Tuesday, February 28, 2017

Data Annotation Examples

A few Data Annotations that come in handy when decorating models
  • [Key] Useful if the key on the table is not explicitly obvious or declared
  • [Required]  Forces a value - uses a default error message of "Field Name is Required"
  • [Display(Name = "Phone")] This is what shows on a LabelFor
  • [RegularExpression(@"^[^<>*]+$", ErrorMessage = "No Special characters allowed")] Regex expressions can provide lots of flexibility
  • [DataType(DataType.EmailAddress)] Various DataTypes are available[DataType(DataType.PostalCode)]
  • [MaxLength(30, ErrorMessage = "City cannot exceed 30 characters")]
    Maxlength annoations do not stop entry at 30 characters like the client side version but does throw an error if field exceeds # of charaters


Monday, January 23, 2017

Excel file from Controller

Very easy way to create Excel quickly....

public void ExcelResults(int id)
         Business.Agreement_Provider agr = new Business.Agreement_Provider();
         List<MyModel> model = new List<MyModel>();
         var agreements = agr.getExpiringAgreements(id);
         model = agreements.ToList();
         model.OrderBy(p => p.My_Number);

         Export export = new Export();
         export.ToExcel(Response, model);

Two methods  - Call the first one from the page and then it uses the public
Export class to return a file. The nice thing about the Export class is that we are passing our model in as an object   - this allows us to reuse this same class for any model.

public class Export
            public void ToExcel(HttpResponseBase Response, object myList)
                var grid = new System.Web.UI.WebControls.GridView();
                var thisDate = DateTime.Now.ToShortDateString().Replace("/","_");
                grid.CssClass = "table table-bordered table-striped table-condensed";
                grid.DataSource = myList;
                  "attachment; filename=MyFileName_" + thisDate + ".xls");
                Response.ContentType = "application/excel";
                StringWriter sw = new StringWriter();
                HtmlTextWriter htw = new HtmlTextWriter(sw);

Linq list with counts

 Return a list with item counts such as

Apples - 3
Oranges -7
Berries - 15

public List<SelectListItem> MyFruityList()
//Declare a new list of items
List<SelectListItem> items = new List<SelectListItem>();
 int totalcount = 0;
//get all your objects and add to a variable
var allfruits= prog.getallFruits();

//This next method returns a FruitId, FruitName and FruitCount
var pg = prog.getExpiringFruitCounts().OrderByDescending(p => p.FruitCount);

var alljoined = (from a in allfruits
                                 join c in pg
    on new { a.FruitId, a.FruitName } equals new { c.FruitId, c.FruitName } into joinedData
    from c in joinedData.DefaultIfEmpty() group a by new { a,c } into ord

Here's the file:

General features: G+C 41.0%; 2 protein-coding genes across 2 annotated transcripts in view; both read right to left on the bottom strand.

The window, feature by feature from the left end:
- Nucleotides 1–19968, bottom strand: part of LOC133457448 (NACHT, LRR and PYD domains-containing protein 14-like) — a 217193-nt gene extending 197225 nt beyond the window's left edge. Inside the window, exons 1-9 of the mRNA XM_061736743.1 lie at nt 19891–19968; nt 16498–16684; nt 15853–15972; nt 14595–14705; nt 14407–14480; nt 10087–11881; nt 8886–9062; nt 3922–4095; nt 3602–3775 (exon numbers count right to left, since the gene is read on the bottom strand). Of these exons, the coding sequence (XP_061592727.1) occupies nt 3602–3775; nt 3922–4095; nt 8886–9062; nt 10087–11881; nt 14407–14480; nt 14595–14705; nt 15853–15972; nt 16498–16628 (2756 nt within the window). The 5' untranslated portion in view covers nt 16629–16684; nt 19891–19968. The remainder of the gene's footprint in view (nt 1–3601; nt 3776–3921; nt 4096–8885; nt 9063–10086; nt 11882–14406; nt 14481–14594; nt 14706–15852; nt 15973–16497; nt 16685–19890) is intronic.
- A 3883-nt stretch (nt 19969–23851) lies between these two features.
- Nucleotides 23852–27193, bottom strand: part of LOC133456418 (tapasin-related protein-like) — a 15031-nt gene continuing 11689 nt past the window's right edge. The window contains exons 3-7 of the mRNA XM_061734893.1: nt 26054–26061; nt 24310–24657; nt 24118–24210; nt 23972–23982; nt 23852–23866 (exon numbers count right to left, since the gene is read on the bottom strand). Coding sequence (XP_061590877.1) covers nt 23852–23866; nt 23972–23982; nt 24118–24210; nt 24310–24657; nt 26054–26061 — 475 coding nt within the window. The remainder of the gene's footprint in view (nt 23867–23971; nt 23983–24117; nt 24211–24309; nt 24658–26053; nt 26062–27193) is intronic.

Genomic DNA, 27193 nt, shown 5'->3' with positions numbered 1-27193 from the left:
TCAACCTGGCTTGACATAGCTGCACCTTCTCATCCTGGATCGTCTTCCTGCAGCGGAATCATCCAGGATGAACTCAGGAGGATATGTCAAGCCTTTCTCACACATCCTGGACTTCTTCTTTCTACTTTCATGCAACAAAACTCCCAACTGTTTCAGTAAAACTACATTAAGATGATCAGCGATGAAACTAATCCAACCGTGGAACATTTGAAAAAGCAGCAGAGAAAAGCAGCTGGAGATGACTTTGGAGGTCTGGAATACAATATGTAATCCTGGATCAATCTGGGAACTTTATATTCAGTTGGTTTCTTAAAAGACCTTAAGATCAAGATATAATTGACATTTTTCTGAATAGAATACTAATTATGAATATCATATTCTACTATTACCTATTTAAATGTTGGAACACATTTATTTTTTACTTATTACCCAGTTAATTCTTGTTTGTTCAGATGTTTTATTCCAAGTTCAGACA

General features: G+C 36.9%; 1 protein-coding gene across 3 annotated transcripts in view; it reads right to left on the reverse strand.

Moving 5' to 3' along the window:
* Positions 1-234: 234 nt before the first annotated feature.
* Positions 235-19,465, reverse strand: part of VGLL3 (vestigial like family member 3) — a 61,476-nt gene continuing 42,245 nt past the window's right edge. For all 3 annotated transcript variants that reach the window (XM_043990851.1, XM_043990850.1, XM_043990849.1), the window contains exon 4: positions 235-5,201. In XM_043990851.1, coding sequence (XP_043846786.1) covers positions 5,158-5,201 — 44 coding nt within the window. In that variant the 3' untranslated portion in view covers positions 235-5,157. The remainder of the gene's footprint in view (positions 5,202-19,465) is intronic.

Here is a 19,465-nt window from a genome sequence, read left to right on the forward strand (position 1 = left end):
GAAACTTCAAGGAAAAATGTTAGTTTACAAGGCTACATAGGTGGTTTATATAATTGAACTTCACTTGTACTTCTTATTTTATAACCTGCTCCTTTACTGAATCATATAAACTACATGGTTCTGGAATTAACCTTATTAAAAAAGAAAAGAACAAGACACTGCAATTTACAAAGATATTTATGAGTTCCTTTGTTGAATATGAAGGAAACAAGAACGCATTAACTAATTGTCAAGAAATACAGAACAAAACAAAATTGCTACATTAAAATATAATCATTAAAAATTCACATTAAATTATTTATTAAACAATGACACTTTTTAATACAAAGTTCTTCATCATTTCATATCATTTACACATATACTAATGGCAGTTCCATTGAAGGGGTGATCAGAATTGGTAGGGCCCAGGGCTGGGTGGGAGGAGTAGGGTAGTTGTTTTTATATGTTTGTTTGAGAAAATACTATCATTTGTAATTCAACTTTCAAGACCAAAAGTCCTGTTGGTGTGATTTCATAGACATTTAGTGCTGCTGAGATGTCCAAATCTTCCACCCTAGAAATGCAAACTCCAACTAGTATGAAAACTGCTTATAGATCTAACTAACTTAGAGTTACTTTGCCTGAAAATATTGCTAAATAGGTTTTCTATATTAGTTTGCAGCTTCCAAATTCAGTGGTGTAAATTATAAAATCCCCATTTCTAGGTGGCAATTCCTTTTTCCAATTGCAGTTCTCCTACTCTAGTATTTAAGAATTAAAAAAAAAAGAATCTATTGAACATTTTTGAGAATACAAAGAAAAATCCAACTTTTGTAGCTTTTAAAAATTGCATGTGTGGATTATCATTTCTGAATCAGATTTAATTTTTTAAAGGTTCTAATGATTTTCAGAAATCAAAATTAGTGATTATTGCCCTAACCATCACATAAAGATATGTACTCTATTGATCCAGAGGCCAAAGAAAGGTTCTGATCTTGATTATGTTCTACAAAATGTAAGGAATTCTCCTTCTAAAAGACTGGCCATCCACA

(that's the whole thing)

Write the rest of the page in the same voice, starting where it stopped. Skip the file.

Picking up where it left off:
select new SpecialFruit_DTO
                                     Fruitid = ord.Key.a.FruitId,
                                     FruitName =ord.Key.a.FruitName ,
                                     OnHandCount=  ord.Key.c.FruitCount
                                 } ).ToList();
foreach (var p in alljoined)
int count= p.OnHandCount== null ? 0 : p.OnHandCount;
 items.Add(new SelectListItem { Text = p.FruitName + "  [" + count  + "]", Value =p.FruitId.ToString() });


Meta Data - Annotating Models

One of the issues with using Entity Framework is that you may want some special annotation but you don't want to use a DTO or other object outside of EF.

One way to afford you the opportunity to Annotate on the original EF model is to extend with a partial class of meta data.

In your Data Models folder (or really anywhere in your data project) you would add a class (Partial Classes) that would contain empty pointers to your data classes - (in my tt files I have a company class and a systemUser class which represent models from the tables in my database):


using System.ComponentModel.DataAnnotations;

namespace MySite.Data

    public partial class systemUser
    public partial class company

Once you have this setup you can begin to annotate! Create a systemUsersMetadata.cs class and you can now add annotations while still using your original EF model - and you don't have to annotate everything  - just the fields you want.

public class systemUsersMetadata
        [RegularExpression(@"^[^<>*]+$", ErrorMessage = "Special characters are not allowed")]
        [Required(ErrorMessage = "First Name is required")]
        [MaxLength(30, ErrorMessage = "First Name may not exceed 30 characters")]
        [Display(Name = "First Name")]
        public string firstName { get; set; }

        [RegularExpression(@"^[^<>*]+$", ErrorMessage = "Special characters are not allowed")]
        [Display(Name = "Last Name")]
        [Required(ErrorMessage = "Last Name is required")]